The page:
Our response to hard times defines our character, says Sheffield minister

This past week has felt like another episode in the global drama we seem to be living within, made up of unmissable and sometimes unbelievable moments.

Saturday, 14th November 2020, 12:30 pm
President Donald Trump's response to defeat sets a 'remarkably poor example to a nation', says the Reverend Nick Allan

We celebrated the highlight that a Covid-19 vaccine could soon be ready.

We watched the world’s most powerful politician stoop low, as President Donald Trump dragged his heals and refused to concede defeat in open, democratic elections.

Personally, I struggle with this man’s response to defeat.

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The Reverend Nick Allan

I think it sets a remarkably poor example to a nation and a watching world which expects and strives for truth and fairness to define how humans live in society together.

The Christian Bible sets a consistently high-bar as the example of what makes a good leader.

Good leadership isn’t about strength of arms or strength of resolve, the best kind of leader has a strength of character.

Rising to high authority, power and leadership in any sphere of society carries a huge weight, and the safest people to hold those positions are those with a depth of character to match these pressures.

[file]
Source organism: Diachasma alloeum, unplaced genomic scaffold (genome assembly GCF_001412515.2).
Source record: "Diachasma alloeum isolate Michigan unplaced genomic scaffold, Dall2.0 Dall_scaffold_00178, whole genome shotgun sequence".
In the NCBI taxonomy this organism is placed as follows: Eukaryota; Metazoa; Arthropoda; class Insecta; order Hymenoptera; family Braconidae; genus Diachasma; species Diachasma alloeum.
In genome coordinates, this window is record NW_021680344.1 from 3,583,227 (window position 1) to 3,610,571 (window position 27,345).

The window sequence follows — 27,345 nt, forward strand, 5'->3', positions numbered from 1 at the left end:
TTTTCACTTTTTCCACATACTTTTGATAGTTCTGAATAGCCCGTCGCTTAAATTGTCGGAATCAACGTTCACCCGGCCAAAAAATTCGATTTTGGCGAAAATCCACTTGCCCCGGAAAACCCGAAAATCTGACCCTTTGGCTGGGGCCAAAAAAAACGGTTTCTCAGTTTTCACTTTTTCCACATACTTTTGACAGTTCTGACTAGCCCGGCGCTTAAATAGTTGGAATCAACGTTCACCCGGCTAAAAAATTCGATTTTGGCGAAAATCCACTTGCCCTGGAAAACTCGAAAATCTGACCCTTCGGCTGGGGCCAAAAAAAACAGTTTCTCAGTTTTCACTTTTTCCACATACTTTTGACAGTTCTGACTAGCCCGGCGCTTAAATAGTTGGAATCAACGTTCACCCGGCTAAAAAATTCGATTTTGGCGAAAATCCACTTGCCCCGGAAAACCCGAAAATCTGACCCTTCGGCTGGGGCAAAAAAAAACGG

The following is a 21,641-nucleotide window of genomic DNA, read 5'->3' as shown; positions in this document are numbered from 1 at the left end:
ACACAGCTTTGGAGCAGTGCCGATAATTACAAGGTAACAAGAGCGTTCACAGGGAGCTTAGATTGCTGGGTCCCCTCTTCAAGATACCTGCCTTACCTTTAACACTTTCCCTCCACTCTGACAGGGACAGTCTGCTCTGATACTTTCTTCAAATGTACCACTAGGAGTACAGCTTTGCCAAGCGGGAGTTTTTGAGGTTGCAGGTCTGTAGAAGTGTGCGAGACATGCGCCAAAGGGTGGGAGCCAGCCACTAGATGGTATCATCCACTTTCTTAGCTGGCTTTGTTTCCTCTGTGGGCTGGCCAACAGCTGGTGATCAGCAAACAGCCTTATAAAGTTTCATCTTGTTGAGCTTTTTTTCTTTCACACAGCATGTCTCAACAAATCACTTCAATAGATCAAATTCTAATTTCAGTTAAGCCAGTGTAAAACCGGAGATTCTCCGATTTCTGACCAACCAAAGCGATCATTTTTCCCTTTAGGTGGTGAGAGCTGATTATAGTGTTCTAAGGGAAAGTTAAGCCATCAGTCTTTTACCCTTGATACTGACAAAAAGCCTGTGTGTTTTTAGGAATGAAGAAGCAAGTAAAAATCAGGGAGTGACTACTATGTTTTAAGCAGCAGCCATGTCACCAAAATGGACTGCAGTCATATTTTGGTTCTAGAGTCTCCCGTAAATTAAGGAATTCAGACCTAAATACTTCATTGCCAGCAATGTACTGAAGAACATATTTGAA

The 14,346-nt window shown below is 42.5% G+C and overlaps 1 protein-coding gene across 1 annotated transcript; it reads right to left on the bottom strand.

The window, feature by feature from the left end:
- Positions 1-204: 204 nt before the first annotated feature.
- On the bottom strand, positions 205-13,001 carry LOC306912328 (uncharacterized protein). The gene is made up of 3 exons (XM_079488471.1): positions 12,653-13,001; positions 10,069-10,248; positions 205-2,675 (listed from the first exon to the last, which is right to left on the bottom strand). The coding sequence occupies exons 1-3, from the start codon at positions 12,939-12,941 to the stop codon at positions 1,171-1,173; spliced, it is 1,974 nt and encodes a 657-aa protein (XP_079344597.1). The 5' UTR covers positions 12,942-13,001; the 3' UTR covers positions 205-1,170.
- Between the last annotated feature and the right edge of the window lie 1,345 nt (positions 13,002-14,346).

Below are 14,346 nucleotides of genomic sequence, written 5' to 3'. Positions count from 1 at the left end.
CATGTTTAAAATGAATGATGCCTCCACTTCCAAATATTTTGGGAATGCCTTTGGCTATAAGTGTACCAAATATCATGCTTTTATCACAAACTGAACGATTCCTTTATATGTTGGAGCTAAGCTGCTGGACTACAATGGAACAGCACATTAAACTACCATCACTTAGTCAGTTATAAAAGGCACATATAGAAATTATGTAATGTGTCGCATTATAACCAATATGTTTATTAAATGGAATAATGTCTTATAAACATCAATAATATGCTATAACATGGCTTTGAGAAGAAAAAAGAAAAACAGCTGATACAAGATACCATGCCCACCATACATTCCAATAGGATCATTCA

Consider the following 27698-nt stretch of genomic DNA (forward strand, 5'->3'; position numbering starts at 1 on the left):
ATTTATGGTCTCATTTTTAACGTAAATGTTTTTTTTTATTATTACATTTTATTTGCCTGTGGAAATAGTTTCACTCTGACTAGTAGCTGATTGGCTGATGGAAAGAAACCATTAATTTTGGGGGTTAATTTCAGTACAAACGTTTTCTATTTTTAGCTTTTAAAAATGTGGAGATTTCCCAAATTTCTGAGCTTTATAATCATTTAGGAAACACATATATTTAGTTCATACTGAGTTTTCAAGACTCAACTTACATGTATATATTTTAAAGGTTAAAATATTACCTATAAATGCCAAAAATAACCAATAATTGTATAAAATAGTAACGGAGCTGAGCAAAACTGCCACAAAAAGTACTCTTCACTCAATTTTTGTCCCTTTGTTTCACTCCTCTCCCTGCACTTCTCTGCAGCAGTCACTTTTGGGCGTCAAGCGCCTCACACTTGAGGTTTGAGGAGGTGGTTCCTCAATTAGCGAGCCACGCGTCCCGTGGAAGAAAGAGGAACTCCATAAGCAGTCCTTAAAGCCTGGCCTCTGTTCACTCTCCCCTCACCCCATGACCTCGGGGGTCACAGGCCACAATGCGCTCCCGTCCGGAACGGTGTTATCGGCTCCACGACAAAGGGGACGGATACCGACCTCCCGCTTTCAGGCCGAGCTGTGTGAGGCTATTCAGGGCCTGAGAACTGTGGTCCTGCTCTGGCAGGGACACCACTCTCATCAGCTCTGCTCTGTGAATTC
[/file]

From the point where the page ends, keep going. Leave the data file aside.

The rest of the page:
What about you and me?

In our everyday lives we don’t experience the level of drama that reaches TV news, yet we have enough troubles and trials of our own.

How we respond to hard times and disappointment will define our characters for the long-haul.

Failure need not be seen as weakness.

Contrast the most famous US President, Abraham Lincoln, whose political and personal life had a catalogue of failures and frailties – three of his children died young – yet his legacy is the emancipation of slavery.

St Paul said: “Endurance develops strength of character, and character strengthens our

confident hope of salvation. And this hope will not lead to disappointment. For we know

how dearly God loves us.”

Eventually, St Paul was martyred for his beliefs and passion.

As a Christian I try to learn from my times of failure and frustration, so that I may respond to

life’s challenges maturely as I grow up and grow older.

Ultimately, I know that because God loves me, whether or not circumstances go my way, I’ve got nothing to lose and nothing more to prove.

The Reverend Nick Allan is a minister at The Well Church, Ecclesall Road, Sharrow. See wellsheffield.com